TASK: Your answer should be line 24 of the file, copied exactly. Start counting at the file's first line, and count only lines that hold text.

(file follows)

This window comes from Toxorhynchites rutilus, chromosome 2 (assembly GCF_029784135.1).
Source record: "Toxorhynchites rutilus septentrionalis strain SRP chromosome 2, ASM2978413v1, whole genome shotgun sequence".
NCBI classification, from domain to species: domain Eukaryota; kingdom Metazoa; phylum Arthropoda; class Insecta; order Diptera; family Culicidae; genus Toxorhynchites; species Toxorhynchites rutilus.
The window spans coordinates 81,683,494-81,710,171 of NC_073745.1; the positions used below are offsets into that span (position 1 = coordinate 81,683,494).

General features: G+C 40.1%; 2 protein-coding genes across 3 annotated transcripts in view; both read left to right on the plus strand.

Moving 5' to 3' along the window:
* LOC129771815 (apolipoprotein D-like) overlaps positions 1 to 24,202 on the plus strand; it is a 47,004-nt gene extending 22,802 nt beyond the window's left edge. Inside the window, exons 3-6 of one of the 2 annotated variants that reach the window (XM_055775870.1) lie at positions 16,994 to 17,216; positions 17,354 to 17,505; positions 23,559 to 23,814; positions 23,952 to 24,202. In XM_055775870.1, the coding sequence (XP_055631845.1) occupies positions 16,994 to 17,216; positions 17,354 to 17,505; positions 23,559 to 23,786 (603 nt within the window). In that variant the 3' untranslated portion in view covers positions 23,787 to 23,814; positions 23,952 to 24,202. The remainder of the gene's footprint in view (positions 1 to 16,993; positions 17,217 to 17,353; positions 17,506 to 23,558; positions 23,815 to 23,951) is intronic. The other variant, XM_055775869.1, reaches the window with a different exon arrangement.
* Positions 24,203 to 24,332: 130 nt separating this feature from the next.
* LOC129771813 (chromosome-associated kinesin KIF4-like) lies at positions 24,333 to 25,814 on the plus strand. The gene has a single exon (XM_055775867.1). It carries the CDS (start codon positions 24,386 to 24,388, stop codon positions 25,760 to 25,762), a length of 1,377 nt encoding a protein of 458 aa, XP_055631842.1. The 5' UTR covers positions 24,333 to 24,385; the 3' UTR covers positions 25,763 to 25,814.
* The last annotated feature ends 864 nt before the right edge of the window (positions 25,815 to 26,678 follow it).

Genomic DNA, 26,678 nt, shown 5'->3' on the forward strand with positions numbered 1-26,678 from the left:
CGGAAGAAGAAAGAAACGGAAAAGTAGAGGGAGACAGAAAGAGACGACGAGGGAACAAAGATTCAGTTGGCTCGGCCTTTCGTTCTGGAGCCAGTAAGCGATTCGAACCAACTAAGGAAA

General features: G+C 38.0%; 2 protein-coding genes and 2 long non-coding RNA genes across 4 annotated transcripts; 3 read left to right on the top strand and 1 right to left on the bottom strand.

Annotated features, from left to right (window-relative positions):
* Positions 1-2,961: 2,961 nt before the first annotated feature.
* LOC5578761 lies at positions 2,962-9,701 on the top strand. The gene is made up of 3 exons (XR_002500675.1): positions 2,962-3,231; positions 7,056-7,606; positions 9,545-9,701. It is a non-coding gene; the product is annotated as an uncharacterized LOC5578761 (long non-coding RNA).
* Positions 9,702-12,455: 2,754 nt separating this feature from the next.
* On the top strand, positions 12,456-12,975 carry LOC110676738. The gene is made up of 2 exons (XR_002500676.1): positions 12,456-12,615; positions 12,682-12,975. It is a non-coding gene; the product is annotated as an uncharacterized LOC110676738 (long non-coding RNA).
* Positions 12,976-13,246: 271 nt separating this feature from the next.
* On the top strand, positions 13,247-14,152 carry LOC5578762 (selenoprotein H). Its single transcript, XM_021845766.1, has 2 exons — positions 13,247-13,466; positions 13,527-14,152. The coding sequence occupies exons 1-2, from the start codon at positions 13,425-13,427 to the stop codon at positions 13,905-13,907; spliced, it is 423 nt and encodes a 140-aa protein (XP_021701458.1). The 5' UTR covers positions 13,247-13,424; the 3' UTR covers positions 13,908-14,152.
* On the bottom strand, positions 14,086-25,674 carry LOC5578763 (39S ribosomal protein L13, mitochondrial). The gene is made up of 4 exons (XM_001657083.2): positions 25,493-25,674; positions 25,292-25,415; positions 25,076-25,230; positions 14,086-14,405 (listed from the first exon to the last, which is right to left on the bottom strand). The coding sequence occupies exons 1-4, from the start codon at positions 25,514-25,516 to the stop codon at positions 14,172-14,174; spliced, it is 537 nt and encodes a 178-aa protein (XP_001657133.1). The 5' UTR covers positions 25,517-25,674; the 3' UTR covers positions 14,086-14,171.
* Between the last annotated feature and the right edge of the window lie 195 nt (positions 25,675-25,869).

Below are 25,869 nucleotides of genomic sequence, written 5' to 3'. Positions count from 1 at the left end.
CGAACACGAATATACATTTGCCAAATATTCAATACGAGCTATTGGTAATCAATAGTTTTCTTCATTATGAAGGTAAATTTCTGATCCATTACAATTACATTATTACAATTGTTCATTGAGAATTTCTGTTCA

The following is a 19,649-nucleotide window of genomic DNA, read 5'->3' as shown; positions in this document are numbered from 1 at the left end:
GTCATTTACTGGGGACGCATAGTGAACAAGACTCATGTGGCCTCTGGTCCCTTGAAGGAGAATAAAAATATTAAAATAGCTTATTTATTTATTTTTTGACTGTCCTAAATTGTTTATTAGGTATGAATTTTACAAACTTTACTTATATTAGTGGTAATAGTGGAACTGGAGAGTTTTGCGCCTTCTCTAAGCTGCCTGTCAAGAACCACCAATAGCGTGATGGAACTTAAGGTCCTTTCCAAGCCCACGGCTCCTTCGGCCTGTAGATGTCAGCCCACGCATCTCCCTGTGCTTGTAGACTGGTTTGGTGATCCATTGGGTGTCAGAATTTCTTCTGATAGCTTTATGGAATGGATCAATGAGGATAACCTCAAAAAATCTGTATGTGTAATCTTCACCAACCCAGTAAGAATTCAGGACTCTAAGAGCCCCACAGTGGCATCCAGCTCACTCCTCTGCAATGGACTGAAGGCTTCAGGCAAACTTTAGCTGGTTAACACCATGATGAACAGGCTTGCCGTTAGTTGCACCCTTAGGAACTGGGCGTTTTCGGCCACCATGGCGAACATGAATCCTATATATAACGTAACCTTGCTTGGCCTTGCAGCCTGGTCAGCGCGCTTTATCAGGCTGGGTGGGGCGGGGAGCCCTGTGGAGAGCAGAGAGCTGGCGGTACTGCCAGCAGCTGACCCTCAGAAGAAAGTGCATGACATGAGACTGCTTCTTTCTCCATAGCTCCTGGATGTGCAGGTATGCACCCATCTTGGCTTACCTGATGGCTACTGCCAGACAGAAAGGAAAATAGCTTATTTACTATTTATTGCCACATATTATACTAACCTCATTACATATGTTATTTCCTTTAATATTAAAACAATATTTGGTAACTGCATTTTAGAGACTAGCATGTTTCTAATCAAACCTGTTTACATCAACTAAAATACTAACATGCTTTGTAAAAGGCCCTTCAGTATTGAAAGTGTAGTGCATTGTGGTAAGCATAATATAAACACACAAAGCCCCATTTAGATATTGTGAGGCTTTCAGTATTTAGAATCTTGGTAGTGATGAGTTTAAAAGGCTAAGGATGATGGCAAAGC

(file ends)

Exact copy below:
CGAACACGAATATACATTTGCCAAATATTCAATACGAGCTATTGGTAATCAATAGTTTTCTTCATTATGAAGGTAAATTTCTGATCCATTACAATTACATTATTACAATTGTTCATTGAGAATTTCTGTTCA